“If you want to do something meaningful with voters to affect more than elite opinion, you have to open up a large-scale media campaign in battleground states,” said Tad Devine, the chief strategist for 2004 Democratic nominee John Kerry.
At the moment though, the DNC lacks the resources to do so. It has focused its efforts on building a massive voter file and national ground team, rather than advertising.
“If we had more money, would we do more?” said one DNC official. “Absolutely.”
The DNC views its first advertising expenditure as “seed money” meant to elicit more donations. After the ad buy, Chairman Howard Dean e-mailed supporters with a link to what he called a “devastating” DNC ad on Iraq—and then asked for contributions.
“All of it—from the new Iraq ad to the organizers in places like Ohio, Colorado, and Oregon—costs money, and we need your help,” the e-mail solicitation read.
Among other things, the fundraising gap has left the Democrats’ “coordinated fund” on empty. While FEC regulations allow for $19.2 million in coordinated campaign operations between the party and the presidential campaign, the party has yet to direct any money into that pot. The RNC’s is already fully funded.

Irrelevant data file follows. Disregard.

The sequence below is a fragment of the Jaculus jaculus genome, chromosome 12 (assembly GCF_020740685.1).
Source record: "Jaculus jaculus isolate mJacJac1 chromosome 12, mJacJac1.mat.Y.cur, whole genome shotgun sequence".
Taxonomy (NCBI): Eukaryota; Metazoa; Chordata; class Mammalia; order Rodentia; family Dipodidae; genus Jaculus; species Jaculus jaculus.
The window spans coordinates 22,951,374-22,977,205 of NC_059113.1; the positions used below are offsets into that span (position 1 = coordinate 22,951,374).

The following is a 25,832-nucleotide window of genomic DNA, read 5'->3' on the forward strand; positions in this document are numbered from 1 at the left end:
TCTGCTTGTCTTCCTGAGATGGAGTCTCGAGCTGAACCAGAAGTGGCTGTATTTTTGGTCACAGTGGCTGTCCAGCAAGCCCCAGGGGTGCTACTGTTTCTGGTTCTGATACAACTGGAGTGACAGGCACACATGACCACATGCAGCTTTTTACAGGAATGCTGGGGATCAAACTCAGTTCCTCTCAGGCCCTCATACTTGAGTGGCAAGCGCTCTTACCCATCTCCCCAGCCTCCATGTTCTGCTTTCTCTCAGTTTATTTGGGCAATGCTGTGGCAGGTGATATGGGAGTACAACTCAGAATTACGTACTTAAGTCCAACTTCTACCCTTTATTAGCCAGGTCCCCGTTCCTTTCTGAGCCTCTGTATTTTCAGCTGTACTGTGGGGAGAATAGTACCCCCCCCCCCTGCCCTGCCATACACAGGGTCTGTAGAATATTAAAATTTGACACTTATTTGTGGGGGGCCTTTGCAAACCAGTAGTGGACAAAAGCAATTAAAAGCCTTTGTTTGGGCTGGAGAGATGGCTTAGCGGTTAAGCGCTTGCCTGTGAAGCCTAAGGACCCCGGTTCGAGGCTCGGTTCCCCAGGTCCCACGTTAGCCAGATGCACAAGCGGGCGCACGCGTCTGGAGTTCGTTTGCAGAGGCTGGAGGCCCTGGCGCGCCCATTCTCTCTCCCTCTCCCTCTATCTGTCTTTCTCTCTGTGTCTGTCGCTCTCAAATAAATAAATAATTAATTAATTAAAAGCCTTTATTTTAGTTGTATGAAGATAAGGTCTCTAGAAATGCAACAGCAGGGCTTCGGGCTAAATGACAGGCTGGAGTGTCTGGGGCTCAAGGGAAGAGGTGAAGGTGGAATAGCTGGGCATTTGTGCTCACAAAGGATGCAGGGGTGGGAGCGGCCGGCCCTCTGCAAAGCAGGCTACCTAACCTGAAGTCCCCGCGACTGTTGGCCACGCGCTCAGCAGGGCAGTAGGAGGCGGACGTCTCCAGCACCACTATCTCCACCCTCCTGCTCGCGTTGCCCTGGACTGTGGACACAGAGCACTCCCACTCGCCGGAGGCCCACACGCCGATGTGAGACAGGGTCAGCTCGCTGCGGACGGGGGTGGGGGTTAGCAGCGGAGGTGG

That leaves the RNC poised to unload on the Democratic nominee the moment he or she is selected.
“The thinkng is that both Obama and Clinton are doing a good job of defining each other and we would like that process to continue,” said Frank Donatelli, the RNC’s deputy chairman. “The decision right now is to just let the Democrats continue their primary process and when the time comes we will be ready with a full plate of issues and plenty of money.”
“Who knows,” worried a senior DNC official, “Republicans could be preparing a Swift boat attack.”
Without a fully-stocked coordinated fund or the funds to level a heavy and sustained attack on McCain, the DNC is reliant on state parties and independent groups to soften up the presumptive GOP nominee.
One such group, MoveOn.org, today launched a month-long, $1 million ad campaign targeting McCain on Iraq, timed to coincide with the fifth anniversary of Bush’s ill-fated “mission accomplished” speech.